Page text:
So it’s not just me. “Star Wars” somehow messes with us so effectively that even the worst modern blockbusters can get positive reviews and responses from the crowd if they’ve got “Star Wars” in the title.

I don’t think public opinion ever really turned on “Revenge of the Sith” the way it did with the other prequels. I occasionally have people my own age or older who will defend it to me, and it’s not unusual to see it ahead of “Return of the Jedi” on lists ranking all the “Star Wars” movies even today. Which is really something, because that movie is an affront to cinema on a bunch of levels. Thus, perhaps, is out rabid need to maintain good feelings about the franchise — we have to believe there’s been some good ones in modern times.

History repeated itself again  with “The Force Awakens,” which I think gave me my clearest view of the phenomenon to date. My first viewing came at the world premiere, the first of Disney’s now-annual soirees in which they shut down Hollywood Boulevard in order to stick a block-long party tent in the street so attendees could get literally drunk on the new “Star Wars” movie.

I was….confused after we watched it. I stood in the party tent drinking and talking it over with about a dozen different people, and we all felt pretty much the same way: “That was probably good, right? I think?”

“The Force Awakens” being a movie that holds up not even a little bit under scrutiny, we picked it apart while comforting ourselves with the idea that we did all like the new cast well enough that even if we weren’t head over heels for this movie we could at least view it as a decent enough foundation for the future. Still, the mood never elevated beyond lukewarm — there was little in the way of excitement that evening.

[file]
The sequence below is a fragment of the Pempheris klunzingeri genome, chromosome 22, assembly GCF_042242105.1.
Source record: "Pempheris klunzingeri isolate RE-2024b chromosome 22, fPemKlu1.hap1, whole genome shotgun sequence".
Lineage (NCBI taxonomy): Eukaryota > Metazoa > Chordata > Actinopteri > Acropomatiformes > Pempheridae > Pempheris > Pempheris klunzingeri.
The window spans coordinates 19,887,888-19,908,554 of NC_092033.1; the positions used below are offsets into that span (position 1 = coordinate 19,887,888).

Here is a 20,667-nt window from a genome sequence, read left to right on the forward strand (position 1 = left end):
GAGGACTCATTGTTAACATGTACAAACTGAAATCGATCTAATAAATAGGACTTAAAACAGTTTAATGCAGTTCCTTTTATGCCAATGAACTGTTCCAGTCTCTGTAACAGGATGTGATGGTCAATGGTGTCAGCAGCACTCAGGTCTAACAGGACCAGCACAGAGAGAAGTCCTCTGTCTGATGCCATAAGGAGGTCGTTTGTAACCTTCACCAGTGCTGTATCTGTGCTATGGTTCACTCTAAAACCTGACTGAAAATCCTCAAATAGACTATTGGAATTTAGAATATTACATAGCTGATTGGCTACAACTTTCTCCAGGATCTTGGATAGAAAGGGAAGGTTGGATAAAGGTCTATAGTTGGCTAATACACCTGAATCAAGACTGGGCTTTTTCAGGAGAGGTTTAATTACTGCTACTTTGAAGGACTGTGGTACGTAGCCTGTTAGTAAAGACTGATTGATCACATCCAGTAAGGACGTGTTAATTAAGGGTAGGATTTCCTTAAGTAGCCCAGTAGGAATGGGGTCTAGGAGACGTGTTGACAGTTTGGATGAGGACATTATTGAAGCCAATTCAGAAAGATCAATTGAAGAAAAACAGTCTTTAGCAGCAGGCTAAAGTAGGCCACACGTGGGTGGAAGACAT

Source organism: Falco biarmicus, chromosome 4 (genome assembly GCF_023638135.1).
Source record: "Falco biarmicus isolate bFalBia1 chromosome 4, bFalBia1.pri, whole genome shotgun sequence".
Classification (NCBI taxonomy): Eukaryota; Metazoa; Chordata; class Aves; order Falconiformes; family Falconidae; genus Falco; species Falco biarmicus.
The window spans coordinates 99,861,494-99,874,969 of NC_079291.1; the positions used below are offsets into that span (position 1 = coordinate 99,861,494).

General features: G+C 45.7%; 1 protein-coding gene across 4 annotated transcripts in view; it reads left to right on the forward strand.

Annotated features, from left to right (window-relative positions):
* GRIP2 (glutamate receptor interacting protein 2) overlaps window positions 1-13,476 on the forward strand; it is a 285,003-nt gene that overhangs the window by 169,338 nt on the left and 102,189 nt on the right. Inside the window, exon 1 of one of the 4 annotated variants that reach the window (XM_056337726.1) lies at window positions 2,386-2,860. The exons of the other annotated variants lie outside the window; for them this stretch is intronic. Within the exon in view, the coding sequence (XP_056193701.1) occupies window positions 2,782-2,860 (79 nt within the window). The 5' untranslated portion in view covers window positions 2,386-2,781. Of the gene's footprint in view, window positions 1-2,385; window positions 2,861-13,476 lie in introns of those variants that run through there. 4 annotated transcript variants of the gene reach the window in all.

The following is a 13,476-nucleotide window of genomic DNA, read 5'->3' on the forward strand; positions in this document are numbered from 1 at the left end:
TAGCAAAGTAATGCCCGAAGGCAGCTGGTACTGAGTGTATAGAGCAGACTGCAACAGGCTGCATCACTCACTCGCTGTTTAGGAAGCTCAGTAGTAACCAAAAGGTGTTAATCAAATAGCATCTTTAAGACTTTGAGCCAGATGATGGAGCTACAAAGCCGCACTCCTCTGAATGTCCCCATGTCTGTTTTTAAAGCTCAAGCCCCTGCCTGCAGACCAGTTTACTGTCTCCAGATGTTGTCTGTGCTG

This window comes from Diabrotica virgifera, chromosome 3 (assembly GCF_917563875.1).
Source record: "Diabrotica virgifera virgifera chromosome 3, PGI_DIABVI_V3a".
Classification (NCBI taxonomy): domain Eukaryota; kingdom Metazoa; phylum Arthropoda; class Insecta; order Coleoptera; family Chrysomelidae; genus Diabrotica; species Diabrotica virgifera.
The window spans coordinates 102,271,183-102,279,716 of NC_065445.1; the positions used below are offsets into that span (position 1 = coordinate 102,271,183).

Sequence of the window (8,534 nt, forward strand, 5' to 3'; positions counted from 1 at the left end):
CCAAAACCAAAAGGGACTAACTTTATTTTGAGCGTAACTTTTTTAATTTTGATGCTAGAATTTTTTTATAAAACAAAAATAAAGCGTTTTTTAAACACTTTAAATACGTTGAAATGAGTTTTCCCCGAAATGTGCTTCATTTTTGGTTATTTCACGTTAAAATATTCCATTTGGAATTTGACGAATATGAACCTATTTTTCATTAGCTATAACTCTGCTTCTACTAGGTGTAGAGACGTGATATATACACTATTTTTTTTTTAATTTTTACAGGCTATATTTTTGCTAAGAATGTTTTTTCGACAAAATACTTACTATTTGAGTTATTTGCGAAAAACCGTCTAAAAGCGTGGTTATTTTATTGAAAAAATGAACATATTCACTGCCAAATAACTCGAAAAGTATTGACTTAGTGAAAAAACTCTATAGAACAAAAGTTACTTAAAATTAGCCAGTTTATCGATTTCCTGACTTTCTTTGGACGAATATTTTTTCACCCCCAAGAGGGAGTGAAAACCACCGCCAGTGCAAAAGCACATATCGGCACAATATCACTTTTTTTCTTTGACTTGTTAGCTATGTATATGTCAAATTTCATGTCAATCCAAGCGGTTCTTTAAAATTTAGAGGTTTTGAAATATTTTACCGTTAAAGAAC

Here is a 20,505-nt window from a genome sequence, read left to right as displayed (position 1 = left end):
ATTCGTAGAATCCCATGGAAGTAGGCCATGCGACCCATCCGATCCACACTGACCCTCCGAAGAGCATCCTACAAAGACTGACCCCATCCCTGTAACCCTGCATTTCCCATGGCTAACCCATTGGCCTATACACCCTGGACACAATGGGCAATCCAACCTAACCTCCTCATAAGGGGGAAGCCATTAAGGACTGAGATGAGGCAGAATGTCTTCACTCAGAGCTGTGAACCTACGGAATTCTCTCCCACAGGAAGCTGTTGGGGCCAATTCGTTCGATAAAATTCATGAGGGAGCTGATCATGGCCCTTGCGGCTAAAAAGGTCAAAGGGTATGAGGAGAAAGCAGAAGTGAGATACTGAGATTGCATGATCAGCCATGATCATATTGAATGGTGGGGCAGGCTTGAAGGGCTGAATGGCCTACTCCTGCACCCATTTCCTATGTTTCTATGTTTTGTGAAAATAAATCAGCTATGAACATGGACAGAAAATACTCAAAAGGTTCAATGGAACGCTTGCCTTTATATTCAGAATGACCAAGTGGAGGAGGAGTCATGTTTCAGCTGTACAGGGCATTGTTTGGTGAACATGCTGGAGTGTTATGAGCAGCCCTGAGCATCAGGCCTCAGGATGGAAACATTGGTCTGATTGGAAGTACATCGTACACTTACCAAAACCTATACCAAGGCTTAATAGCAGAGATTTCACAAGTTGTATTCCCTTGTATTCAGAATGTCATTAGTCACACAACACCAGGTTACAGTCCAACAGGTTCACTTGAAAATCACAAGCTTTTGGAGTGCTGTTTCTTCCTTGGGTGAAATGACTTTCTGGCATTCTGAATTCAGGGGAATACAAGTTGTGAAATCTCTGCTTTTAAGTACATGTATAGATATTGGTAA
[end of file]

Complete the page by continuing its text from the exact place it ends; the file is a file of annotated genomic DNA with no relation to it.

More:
I was amazed, then, to wake up the next morning to see those same people tweet glowingly about the movie, and write exuberant reviews. “Star Wars” is back, baby! They did it! They made a great “Star Wars” movie. I was confused again.

Two years later, people still act like they need to defend the honor of that movie to the death. I remain confused about it, even as I finally start to fully grasp how culturally in the bag we are for this series. I watched “The Force Awakens” again this week for what it probably the eighth or ninth time, and I still managed to find new things I don’t like about it. But my best friend, who is usually smarter than I am, to this day claims it’s “delightful” and we get in arguments about it every two weeks.

I think maybe at this point liking “Star Wars” is such a subconsciously exhausting endeavor that we’ve simply given up on worrying about whether these movies are actually good. Things may be improving somewhat — even though last year’s “Rogue One” got very positive reviews, people seemed more willing to complain about it or outright dislike it. The standard unbridled enthusiasm wasn’t there, and neither was the general reflexive compulsion to defend it when it would be criticized. I don’t think we have a capacity for apathy toward “Star Wars,” though. If we ever stop feeling incredibly generous toward the franchise it’ll be because we all decide to hate the thing. It’ll be a complete heel turn, not a gradual change.

It’ll be interesting to see what the response to “The Last Jedi” will be like now that we’ve settled into the Disney era a bit. Has everyone calmed down? Probably not. Even I haven’t, not really. Even though I publicly broke up with “Star Wars” I’ll probably be sitting in my seat hyperventilating as I wait for it to start next week. We need to believe each new “Star Wars” movie is good, even if it isn’t.

And, in that same vein, it’s no wonder that we can be 34 years removed from the last good “Star Wars” movie and still have somebody like Laura Dern, who is a far better actor than this franchise has demonstrated in modern times it deserves, sit on stage at a press conference and gush about how special it is to be a part of the franchise. Everybody is just happy to be here. We’ll be 20 years of annual hyper-processed corporate formula movies deep and an 80-year-old Daniel Day-Lewis will be on a stage somewhere talking about what an honor it is to be part of such a special series.

Because they, like me and everyone else, will never truly be able to get over that decades-old feeling that “Star Wars” is a part of who we are.